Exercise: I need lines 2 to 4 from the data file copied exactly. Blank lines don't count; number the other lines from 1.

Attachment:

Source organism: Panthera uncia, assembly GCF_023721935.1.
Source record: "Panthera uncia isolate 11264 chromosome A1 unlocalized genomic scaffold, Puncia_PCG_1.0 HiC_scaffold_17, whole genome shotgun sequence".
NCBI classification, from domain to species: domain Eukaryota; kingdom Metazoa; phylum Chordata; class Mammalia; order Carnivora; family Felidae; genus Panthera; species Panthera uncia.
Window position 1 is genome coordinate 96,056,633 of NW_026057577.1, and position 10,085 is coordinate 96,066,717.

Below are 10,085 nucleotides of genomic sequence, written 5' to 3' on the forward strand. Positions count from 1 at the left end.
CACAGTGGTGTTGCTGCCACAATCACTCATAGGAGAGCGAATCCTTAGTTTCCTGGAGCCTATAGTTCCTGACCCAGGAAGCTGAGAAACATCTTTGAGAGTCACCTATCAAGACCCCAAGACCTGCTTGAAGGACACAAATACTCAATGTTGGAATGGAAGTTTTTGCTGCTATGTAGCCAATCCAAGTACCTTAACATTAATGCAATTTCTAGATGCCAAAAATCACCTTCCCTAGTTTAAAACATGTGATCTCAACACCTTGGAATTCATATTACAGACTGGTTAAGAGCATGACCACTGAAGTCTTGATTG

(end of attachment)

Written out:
Source record: "Panthera uncia isolate 11264 chromosome A1 unlocalized genomic scaffold, Puncia_PCG_1.0 HiC_scaffold_17, whole genome shotgun sequence".
NCBI classification, from domain to species: domain Eukaryota; kingdom Metazoa; phylum Chordata; class Mammalia; order Carnivora; family Felidae; genus Panthera; species Panthera uncia.
Window position 1 is genome coordinate 96,056,633 of NW_026057577.1, and position 10,085 is coordinate 96,066,717.